Oil expenditures dipped on Wednesday, as refined product inventories in the United States arise in what the market interpreted as a sign of lacklustre demand.
U.S. West Texas Transitional (WTI) crude futures were at $57.37 a barrel at 0132 GMT, down 25 cents, or 0.4 percent, from their decisive settlement.
Brent crude futures, the international benchmark for oil prices, were down 24 cents, or 0.4 percent, at $62.62 a barrel.
Wholesalers said the lower prices came after a report by the American Petroleum Organization (AI) late on Tuesday that showed a 9.2 million barrel lifted in gasoline stocks in the week to Dec. 1, and an increase of 4.3 million barrels in inventories of distillates, which tabulate diesel and heating oil.
The perception that the higher fuel stocks mucroniform to weak demand outweighed the fact that crude inventories floor by 5.5 million barrels, to 451.8 million, traders said.
Front the United States, analysts said that a supply cut led by the Organization of the Petroleum Exporting States (OPEC) and Russia, which is expected to last throughout 2018, has avoided Brent prices rise by over 40 percent since June, and by more than 130 percent since January 2016, when they hit their vilest level since 2003.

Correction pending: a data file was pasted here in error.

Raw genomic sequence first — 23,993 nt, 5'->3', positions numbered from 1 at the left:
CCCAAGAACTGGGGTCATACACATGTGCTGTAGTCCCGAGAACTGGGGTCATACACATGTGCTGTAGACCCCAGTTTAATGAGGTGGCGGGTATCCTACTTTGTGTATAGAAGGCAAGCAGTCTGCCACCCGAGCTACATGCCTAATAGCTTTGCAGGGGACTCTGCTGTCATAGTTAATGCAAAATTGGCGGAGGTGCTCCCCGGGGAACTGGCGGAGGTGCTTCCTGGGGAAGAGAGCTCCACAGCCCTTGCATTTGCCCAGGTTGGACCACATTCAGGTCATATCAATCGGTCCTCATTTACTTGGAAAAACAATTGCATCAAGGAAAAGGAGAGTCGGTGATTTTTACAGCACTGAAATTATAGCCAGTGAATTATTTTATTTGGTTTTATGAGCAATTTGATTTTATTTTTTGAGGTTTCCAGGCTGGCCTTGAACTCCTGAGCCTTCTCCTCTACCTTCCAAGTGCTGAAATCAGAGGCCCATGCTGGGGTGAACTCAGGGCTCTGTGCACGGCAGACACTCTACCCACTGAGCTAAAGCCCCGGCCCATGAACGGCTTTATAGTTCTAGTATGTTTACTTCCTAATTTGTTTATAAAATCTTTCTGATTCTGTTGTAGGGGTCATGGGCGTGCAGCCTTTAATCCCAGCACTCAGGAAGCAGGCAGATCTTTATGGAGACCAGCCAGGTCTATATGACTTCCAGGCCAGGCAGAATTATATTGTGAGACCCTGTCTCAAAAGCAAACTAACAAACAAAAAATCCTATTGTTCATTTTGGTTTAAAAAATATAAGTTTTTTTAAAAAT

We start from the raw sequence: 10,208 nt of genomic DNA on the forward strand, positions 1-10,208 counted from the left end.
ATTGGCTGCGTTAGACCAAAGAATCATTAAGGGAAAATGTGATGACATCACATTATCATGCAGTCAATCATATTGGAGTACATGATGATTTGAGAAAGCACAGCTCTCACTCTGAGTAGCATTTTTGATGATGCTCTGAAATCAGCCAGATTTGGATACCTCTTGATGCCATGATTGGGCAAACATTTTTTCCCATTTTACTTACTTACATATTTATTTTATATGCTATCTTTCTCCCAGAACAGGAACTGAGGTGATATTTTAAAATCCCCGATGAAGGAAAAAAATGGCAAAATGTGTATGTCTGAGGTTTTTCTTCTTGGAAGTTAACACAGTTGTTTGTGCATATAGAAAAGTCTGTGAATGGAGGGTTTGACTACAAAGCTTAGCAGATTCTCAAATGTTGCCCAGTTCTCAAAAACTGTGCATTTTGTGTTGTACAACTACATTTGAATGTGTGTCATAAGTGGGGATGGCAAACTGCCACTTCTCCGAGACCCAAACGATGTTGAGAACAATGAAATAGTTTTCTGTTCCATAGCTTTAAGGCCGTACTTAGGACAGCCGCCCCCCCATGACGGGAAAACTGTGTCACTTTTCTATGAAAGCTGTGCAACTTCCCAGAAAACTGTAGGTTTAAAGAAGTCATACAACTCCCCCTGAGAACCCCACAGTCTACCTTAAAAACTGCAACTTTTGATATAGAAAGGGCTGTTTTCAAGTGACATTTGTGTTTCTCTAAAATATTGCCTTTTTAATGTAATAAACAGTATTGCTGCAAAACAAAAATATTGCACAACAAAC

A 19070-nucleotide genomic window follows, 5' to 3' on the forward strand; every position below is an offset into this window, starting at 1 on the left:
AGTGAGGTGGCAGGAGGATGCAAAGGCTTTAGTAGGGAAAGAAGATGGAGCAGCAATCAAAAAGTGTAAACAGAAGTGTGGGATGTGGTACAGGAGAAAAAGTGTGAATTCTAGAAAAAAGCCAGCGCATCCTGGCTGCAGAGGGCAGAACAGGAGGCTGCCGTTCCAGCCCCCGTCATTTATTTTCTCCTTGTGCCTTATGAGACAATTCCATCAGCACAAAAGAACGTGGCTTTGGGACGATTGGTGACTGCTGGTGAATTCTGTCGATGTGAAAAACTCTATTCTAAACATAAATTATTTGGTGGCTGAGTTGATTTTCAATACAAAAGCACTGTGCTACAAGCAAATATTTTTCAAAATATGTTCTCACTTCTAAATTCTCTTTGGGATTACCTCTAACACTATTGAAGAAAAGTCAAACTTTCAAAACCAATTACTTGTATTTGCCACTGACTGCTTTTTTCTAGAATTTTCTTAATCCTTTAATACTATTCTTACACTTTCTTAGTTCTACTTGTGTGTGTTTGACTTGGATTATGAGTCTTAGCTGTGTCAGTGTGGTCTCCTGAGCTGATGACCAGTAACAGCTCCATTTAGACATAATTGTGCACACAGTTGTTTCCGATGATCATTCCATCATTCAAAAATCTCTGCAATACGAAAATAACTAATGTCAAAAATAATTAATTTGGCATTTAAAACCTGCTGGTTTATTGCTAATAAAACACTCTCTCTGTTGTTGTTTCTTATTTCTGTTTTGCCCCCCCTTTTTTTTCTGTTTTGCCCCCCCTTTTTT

With the supply cuts likely in place from one end to the other 2018, analysts said crude prices were well supported.
“Fit global demand and tight supplies should see Brent crude oil stir up to $70 per barrel by mid-year (2018),” said Bank of America Merrill Lynch in its 2018 attitude.
One factor that could undermine OPEC’s and Russia’s effort to cut fit outs and prop up prices is U.S. oil production, which has risen by 15 percent since mid-2016 to 9.68 million barrels per day, shut off to levels of top producers Russia and Saudi Arabia.
“U.S. shale producers persist in to win market share,” said Fawad Razaqzada, analyst at futures brokerage Forex.com.